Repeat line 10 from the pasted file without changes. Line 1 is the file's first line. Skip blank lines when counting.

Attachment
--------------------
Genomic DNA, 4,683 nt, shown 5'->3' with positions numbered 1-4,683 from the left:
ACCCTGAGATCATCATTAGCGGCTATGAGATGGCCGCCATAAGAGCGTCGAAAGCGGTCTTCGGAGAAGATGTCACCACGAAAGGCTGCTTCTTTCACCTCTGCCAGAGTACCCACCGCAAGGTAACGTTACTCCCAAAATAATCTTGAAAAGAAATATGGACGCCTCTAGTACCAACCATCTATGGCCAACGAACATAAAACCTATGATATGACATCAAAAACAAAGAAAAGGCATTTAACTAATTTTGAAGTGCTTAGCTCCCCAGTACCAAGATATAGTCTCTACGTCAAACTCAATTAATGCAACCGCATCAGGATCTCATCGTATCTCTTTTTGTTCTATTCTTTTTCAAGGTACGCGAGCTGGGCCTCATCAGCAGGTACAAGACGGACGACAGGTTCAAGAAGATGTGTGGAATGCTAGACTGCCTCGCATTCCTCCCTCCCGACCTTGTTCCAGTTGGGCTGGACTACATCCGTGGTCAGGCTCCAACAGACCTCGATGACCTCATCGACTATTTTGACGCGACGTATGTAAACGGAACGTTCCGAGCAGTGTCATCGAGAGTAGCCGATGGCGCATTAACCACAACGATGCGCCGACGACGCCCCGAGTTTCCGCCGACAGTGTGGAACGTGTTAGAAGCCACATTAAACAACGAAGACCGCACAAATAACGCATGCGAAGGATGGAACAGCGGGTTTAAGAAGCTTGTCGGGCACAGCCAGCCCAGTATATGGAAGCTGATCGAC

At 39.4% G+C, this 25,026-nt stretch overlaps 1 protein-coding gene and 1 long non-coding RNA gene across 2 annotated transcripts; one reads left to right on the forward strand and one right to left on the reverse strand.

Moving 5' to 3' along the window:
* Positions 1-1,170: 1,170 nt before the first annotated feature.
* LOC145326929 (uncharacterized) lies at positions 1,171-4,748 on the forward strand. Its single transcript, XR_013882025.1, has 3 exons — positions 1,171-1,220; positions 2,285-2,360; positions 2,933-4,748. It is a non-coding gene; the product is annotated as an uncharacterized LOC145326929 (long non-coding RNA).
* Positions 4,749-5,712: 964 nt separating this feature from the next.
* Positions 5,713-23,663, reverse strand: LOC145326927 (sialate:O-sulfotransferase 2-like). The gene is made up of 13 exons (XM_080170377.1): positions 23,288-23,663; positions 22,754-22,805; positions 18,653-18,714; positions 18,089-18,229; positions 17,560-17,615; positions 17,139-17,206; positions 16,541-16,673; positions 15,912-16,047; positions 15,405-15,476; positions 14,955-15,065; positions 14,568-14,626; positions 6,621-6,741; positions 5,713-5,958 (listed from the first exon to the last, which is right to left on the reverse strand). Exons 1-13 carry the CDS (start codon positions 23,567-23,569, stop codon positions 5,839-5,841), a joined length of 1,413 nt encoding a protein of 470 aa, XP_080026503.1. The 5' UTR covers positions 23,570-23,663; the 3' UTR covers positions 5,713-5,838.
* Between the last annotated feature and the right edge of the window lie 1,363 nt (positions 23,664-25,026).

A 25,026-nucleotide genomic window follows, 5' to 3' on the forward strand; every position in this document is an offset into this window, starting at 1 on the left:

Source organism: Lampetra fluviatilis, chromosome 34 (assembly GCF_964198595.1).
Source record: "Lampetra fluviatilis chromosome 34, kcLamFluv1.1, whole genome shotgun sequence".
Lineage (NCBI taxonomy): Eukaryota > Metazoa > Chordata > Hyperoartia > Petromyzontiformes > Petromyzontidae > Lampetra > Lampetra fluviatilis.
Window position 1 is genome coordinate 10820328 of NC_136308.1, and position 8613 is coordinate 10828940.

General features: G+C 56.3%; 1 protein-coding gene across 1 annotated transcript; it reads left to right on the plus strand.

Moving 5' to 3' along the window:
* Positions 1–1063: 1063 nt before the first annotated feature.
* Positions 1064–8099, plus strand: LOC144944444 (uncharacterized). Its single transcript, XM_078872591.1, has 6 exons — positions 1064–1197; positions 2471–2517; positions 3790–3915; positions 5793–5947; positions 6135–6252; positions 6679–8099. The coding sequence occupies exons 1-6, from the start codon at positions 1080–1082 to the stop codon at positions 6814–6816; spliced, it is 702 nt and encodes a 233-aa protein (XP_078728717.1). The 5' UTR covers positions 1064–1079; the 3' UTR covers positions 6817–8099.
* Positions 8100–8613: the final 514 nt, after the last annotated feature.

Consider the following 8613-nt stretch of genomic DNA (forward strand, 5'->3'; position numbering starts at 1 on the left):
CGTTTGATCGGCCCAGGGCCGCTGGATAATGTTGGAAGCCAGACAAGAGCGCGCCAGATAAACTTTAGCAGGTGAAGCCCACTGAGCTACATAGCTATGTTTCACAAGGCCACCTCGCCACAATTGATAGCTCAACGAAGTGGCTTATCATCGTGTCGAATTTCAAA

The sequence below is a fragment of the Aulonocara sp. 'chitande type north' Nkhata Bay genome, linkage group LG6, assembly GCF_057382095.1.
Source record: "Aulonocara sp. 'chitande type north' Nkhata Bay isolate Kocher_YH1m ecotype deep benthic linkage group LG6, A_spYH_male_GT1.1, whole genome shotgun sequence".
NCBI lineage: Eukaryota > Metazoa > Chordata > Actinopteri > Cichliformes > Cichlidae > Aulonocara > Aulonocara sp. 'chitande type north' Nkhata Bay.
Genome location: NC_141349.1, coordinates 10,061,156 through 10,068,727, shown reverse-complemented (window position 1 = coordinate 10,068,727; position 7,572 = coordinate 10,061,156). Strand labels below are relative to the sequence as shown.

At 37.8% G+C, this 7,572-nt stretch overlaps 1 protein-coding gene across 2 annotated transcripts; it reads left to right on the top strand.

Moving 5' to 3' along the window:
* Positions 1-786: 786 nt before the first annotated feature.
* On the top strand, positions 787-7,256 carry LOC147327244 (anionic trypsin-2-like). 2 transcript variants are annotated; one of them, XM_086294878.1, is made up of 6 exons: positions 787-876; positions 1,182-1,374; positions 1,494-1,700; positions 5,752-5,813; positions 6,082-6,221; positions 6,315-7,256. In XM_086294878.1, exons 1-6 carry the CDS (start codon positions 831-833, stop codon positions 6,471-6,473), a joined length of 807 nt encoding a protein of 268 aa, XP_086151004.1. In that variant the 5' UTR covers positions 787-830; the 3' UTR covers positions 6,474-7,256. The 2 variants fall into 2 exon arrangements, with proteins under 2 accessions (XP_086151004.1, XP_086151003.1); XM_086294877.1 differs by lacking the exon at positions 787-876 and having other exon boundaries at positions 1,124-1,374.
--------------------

A 25,026-nucleotide genomic window follows, 5' to 3' on the forward strand; every position in this document is an offset into this window, starting at 1 on the left: